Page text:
Laertes and Ophelia have this first discussion in Act I, scene iii. Laertes is getting ready to leave and gives Ophelia some brotherly advice in these words:
For Hamlet, and the trifling of his favours,
Hold it a fashion, and a toy in blood;
A violet in the youth of primy nature,
Forward, not permanent, sweet, not lasting;
The perfume and suppliance of a minute; (10)
Laertes is saying that Hamlet views Ophelia as just one of his many women. He is also showing that this is natural for a man of Hamlet's age and status. To him, Ophelia is just a toy.
Polonius tells Ophelia that the advances and offers that Hamlet has made for her love and affection are false:
Think yourself a baby,
That you have ta'en these tenders for true pay,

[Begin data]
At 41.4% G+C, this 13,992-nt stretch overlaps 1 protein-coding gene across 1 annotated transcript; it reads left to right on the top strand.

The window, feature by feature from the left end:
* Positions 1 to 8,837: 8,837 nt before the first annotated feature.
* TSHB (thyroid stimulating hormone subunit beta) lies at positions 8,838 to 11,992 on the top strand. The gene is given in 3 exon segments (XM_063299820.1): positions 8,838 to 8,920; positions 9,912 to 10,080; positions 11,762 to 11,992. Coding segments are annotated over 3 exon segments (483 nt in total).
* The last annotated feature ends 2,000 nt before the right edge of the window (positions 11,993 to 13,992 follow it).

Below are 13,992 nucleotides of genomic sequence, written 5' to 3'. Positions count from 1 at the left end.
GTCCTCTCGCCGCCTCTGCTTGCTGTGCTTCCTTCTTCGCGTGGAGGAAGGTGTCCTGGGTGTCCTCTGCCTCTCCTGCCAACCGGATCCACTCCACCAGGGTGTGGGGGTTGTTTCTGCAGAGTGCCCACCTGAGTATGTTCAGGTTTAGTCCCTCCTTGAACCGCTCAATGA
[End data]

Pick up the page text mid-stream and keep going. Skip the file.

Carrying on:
Which are not sterling.
He notes how immature and ignorant Ophelia is. Furthermore, by the end of their discussion, he commands her not to accept any of Hamlet's advances from this point forward.
These man go to the trouble and effort to warn Ophelia because they know Hamlet and are worried that the difference in their social classes will make a relationship difficult. They are also concerned that his drastic emotions would affect her. These are two protective men.